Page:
This article discusses the history, purpose, and present application of anti-deficiency laws.
Rational owners have nonrecourse options
Consider a home buyer who obtains a purchase-assist loan from a lender to fund the purchase of a one-to-four unit residential property he will live in. The homebuyer puts up only the minimum downpayment required by the lender to buy the property.
A few years later the local economy becomes depressed, causing the fair market value of the property to drop below the amount of the loan balance, a financial condition called negative equity. Concerned about continuing to own a home with a negative equity and being a rational person, the homeowner considers his financial options. They include:
- sell the property in a short sale arrangement, contingent on the lender accepting the net proceeds of the sale in full satisfaction of the loan and cancelling the remaining unpaid loan balance [See first tuesday Form 150-1];
- continue to pay on the loan and retain ownership, maintaining his credit score but drowning under a debt which is no longer supported by the value of the mortgaged real estate; or
- default on the loan and force the lender to foreclose on the property, bruising his credit but freeing himself of a dead-end debt, with payments greater than the rental value of the property (known as implicit rent which the lender cannot collect).
The homeowner knows that if he remains in the property until the lender completes a foreclosure, he will be able to accumulate savings by not making payments. He can later use the savings as a downpayment on another home. The owner decides to exercise the loan’s put-option by defaulting and the lender taking the property as provided by the trust deed.
The lender now forced to take the property by foreclose, eventually acquires the property at a foreclosure sale. At the foreclosure sale, the lender does not make a full credit bid but underbids. The result is a balance remaining unpaid on the debt.
Can the lender holding a purchase-assist loan secured by a one-to-four unit residential property which was occupied by the borrower, enforce collection of the remaining principal balance still owed on the note?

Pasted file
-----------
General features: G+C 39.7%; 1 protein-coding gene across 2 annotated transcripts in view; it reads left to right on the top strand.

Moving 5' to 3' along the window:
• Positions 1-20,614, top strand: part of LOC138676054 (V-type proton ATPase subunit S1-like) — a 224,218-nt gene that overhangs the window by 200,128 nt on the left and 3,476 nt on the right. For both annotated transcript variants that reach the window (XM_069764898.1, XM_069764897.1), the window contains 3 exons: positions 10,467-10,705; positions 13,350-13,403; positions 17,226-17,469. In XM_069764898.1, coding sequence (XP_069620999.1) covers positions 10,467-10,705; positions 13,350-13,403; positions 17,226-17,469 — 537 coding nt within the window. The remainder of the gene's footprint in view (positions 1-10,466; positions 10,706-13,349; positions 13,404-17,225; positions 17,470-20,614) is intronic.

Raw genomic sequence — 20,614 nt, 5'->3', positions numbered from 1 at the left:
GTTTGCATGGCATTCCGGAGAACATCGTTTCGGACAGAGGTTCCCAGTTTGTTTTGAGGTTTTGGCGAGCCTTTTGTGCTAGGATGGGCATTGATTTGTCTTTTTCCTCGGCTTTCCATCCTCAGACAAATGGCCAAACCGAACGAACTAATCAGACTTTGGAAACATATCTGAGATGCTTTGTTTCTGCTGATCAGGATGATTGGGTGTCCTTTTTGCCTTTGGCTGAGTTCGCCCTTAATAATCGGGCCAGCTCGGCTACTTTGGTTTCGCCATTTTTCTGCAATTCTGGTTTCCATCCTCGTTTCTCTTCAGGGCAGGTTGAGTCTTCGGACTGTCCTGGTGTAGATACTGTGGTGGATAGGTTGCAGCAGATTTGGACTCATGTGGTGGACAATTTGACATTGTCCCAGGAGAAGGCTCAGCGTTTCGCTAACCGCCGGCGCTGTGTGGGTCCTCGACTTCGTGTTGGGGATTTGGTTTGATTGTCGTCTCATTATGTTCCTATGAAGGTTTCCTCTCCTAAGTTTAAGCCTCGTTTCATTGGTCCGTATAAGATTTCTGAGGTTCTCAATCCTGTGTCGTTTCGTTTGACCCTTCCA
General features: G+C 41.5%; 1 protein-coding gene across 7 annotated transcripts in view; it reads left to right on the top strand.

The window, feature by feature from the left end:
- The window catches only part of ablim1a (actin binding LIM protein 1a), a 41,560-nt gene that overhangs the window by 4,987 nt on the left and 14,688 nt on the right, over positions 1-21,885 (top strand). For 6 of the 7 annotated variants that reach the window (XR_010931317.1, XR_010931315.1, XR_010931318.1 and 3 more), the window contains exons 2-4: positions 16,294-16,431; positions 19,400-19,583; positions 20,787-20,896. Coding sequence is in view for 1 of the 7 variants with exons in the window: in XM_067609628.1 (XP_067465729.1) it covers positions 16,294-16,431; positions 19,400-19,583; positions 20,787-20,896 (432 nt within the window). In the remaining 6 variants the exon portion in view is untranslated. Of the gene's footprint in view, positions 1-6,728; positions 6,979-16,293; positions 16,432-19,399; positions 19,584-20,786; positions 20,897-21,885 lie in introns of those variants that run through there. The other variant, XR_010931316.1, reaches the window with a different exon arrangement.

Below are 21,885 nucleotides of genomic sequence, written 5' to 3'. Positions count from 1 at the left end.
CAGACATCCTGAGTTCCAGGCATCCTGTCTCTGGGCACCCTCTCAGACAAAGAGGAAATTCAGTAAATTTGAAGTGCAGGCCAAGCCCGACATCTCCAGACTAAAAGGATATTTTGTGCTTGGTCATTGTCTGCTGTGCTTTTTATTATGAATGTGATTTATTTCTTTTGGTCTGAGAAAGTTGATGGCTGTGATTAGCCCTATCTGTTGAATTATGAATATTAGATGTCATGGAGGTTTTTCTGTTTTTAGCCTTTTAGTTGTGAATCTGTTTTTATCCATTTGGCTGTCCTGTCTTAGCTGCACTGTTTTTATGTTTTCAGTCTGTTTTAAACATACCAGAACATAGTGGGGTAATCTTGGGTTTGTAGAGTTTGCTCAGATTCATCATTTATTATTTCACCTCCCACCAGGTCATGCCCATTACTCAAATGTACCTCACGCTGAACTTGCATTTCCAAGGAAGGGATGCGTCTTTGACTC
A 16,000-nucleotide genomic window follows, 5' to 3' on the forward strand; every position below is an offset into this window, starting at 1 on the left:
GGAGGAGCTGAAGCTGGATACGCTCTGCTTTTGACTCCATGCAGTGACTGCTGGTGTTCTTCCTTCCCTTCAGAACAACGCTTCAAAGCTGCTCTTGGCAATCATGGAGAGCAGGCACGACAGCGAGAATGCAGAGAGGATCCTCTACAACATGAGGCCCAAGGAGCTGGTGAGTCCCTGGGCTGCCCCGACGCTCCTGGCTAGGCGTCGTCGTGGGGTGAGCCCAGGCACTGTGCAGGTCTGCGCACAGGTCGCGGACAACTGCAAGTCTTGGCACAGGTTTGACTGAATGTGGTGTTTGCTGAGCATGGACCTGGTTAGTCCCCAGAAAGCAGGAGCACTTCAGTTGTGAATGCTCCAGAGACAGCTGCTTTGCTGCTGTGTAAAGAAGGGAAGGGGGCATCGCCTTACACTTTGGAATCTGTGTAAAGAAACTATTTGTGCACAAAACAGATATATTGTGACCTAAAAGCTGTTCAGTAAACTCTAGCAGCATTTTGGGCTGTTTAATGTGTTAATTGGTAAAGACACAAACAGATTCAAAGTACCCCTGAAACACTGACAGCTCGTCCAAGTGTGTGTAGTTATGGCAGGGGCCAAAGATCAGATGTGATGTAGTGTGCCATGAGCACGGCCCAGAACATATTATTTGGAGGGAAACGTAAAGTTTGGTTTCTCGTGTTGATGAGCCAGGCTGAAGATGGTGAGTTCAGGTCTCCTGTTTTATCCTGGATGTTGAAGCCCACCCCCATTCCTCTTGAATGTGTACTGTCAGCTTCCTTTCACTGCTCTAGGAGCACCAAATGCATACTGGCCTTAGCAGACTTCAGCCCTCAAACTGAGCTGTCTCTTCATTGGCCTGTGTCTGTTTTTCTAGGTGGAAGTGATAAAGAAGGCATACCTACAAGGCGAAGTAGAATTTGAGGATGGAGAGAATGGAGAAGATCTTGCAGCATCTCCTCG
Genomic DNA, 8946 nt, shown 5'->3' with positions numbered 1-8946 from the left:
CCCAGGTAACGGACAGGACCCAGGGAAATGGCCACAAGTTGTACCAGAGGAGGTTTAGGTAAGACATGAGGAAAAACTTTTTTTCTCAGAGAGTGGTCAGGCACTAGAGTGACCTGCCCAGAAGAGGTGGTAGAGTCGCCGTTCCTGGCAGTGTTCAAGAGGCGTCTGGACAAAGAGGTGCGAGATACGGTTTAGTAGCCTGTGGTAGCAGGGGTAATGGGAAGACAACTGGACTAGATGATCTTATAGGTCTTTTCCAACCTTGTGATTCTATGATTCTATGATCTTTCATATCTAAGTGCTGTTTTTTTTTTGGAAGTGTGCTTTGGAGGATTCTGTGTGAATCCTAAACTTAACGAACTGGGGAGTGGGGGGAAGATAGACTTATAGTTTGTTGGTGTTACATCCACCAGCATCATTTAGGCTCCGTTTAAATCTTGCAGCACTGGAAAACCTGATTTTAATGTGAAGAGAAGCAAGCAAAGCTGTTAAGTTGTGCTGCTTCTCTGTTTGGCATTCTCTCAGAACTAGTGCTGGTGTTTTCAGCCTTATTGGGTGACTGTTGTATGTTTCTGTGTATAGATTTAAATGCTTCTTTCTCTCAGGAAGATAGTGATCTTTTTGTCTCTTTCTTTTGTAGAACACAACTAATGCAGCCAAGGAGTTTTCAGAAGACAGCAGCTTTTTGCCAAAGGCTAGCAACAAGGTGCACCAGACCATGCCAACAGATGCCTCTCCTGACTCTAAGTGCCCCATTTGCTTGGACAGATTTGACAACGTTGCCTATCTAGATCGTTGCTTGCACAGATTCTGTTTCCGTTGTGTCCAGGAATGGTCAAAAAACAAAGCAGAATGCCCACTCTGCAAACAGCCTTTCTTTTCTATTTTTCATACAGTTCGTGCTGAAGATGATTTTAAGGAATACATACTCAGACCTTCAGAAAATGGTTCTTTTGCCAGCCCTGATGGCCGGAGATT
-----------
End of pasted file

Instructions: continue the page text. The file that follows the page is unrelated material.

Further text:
No! The loan proceeds funded the purchase of a one-to-four unit residence which was the sole security for the loan and was occupied by the buyer–borrower on acquisition, called a purchase-money loan. Thus, the loan is a nonrecourse debt since it is subject to anti-deficiency laws, a complete bar to the lender obtaining a money judgment in any amount of the loan. [Calif. Code of Civil Procedure §580b]
The lender’s risk of a deficiency in value
The anti-deficiency laws, first enacted during the Great Depression of the 1930s, were designed to protect individuals who lose their homes in foreclosure from being subjected to personal liability for any deficiency in the value of the home to cover the balance due on the mortgage.
In the late 1920s, the economy was booming. Real estate prices were high and rising, and real estate prices and public confidence in the future were even higher, not unlike the giddy early 2000s.
However, the economy in the 1930s devolved into a depression which, due in part to the abrasive foreclosure practices of lenders and carryback sellers (as well as a penurious, moral-stricken Federal Reserve), further devastated values in the real estate market.
For example, a lender holds a note which evidences a debt secured by a trust deed on the borrower’s principal residence (one-to-four units) that was purchased by the loan funds advanced by the lender. The note and trust deed lien held by the lender is generally called a mortgage.
The homebuyer stops making monthly payments on the loan, which is a default on the trust deed. The lender forecloses by a trustee’s sale and recovers the property by entering a credit bid for less than the dollar amount due on the loan, called an underbid.
Prior to the mid-1930s, the lender would then be able to sue the borrower and obtain a money judgment for the unpaid principal balance, the difference between the amount of the underbid and the amount due on the loan. Also, the money judgment was awarded without regard for the FMV of the real estate at the time of the foreclosure sale.